Over 125 townspeople showed up to "Occupy the Green," with kids carrying signs that said, "Trust: It's a tradition" and "We can take care of ourselves."
The parents must now absolve the school of liability when granting their kids permission to walk to the Green, but as so aptly put by Lenore Skenazy of Free Range Kids, who helped us spread the word about the petition: "If a slightly obsessive, overkill waiver is what it takes to give kids back the best part of being fifth graders, so be it."
A parent told Davidson News, "It’s a victory for the people – and ice cream." And, we would add, a victory for unstructured outdoor play!
Most mothers were sitting on benches around the perimeter watching their kids on trampolines, except for this one mom who had pulled a chair up close and was shouting, “Whee!” each time her child jumped. I knew she was American.
Pamela Druckerman, author of the new book Bringing Up Bébé describes this scene on a Paris playground in a recent interview with Macleans. Amongst the many differences she notes between American and French parenting styles is the "belief in America that we must always stimulate our kids." In France, by contrast, "children are given freedom to play by themselves, and to cope with frustration and boredom."
Druckerman goes on to say:
... when American parents come to my house, they’re constantly engaged with their children resolving spats, or getting down on the ﬂoor and playing Lego. We never finish a conversation, certainly not a cup of coffee. When French families come over, the kids go off and play by themselves and we adults have coffee.
We've written before on this blog about the benefits of boredom and the importance of children engaging in free, unstructured play, without parental hovering. But is it a "bad" thing for parents to build Lego houses with their kids?
Of course not. Perhaps the more relevant question is, should you as a parent feel obligated to build Lego houses? Would you rather be socializing with friends or catching up on household chores? Could American parents make things a little easier on themselves if they loosened the reigns and allowed themselves more "me" time?
To the last question, Druckerman would respond with an emphatic yes. How would you respond?
One of the largest challenges we face in our fight to save play is debunking the myth that play is a "luxury." That's why we were delighted to come across this articulate letter to the editor in response to a new policy implemented at a Wisconsin elementary school. Both before school and during recess, students must now walk for 10 minutes in a single file line.
Clearly, we love to see children moving around outside, but not at the expense of creative, unstructured play. Walking in a single file line does nothing to exercise the imagination, nor does it promote the development of vital skills like curiosity, resiliency, social integration, and the ability to assess risk.
Concerned parent Heidi Faris insists:
"Recess is a right for all children, not a privilege. According to the U.N. Convention on the Rights of the Child, article 31 recognizes 'The right of the child to rest and leisure, to engage in play and recreational activities appropriate to the age of the child and to participate freely in cultural life and the arts.'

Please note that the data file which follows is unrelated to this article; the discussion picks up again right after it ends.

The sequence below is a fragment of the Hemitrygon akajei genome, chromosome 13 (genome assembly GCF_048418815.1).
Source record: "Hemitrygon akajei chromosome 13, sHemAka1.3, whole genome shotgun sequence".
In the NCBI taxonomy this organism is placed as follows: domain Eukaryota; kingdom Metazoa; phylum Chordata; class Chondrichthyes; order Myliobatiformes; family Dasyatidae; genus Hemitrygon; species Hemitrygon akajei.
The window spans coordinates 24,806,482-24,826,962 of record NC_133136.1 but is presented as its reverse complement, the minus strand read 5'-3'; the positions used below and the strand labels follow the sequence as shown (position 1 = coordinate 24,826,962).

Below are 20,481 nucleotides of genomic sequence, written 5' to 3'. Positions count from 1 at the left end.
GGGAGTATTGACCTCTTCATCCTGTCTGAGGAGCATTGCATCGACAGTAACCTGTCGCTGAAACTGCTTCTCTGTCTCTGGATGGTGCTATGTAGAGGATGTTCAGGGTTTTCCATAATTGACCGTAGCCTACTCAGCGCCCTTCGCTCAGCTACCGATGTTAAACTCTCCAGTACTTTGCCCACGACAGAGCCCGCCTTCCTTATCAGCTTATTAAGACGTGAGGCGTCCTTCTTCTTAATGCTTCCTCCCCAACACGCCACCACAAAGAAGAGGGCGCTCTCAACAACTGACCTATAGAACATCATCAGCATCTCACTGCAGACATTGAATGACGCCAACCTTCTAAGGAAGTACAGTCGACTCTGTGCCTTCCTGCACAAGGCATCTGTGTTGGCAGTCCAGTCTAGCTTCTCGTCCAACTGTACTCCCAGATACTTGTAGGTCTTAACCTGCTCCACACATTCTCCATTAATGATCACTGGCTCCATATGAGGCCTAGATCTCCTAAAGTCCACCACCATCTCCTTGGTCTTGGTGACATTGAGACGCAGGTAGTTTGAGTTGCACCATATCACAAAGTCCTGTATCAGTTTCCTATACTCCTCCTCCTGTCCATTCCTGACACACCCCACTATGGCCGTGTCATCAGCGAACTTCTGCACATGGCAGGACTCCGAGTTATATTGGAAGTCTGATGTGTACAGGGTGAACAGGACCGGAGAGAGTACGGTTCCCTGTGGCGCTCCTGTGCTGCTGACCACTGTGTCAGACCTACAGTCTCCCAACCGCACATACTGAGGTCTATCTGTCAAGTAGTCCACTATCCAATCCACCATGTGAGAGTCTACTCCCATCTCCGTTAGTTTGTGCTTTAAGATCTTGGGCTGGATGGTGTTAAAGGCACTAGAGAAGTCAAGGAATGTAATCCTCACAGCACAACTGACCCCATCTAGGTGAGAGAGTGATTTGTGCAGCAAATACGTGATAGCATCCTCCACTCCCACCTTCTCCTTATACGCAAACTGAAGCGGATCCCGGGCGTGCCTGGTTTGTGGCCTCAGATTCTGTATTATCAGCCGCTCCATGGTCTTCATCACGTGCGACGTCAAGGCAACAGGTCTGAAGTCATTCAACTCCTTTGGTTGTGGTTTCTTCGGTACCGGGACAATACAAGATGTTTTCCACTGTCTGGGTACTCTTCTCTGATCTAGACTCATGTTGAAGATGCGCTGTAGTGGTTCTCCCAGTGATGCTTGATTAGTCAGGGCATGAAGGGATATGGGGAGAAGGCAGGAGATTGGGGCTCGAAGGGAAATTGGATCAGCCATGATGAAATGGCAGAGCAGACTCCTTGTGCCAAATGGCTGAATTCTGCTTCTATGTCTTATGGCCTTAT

Play is a need for child development, not a want. It would be the same as depriving them from eating lunch (Young Children, 2009.)
Parents, teachers and principals, I encourage you to stand up for your children. Give kids back the right that they deserve."
Well said, Heidi! Read her full letter here.
Join us to defend our children’s right to play by signing our Back-to-School Pledge!
When you sign, we'll get you started with a PDF copy of How to Save Play at Your School—featuring 15 action ideas for teachers and parents to make school grounds and school days more playful.
There’s a new children’s book slated for release in September, and it’s aimed at children—presumably overweight girls—ages 6 to 12. According to the Barnes and Noble website, Maggie Goes on a Diet is about "a 14 year old girl who goes on a diet and is transformed from being extremely overweight and insecure to a normal sized girl who becomes the school soccer star."
Young girls shouldn't be worrying about diets any more than they should be worrying about mortgage payments. Girls and boys alike should be worrying about evading hot lava monsters and making it across the monkey bars. Then, cheeks flushed after a healthy dose of outdoor play, they should come inside to enjoy nutritious meals provided to them by their schools and families.
Instead, all too many children are lounging indoors fiddling with electronic gizmos and suffering from unhealthy eating options at their schools, in their homes, and in their communities. Then we tell them to go on diets.
As the childhood obesity epidemic grows, we seem to be turning to adult solutions. If it’s not dieting, it’s organized sports. While potentially a valuable experience for children, in our frenzy to give kids a "workout," organized sports are only becoming more demanding and more extreme. According to the Pikes Peak Courier View, "As many as half of all youth sports injuries are the result of overuse due to an adult-driven regimen of sports play and training so intense that a child’s body rebels."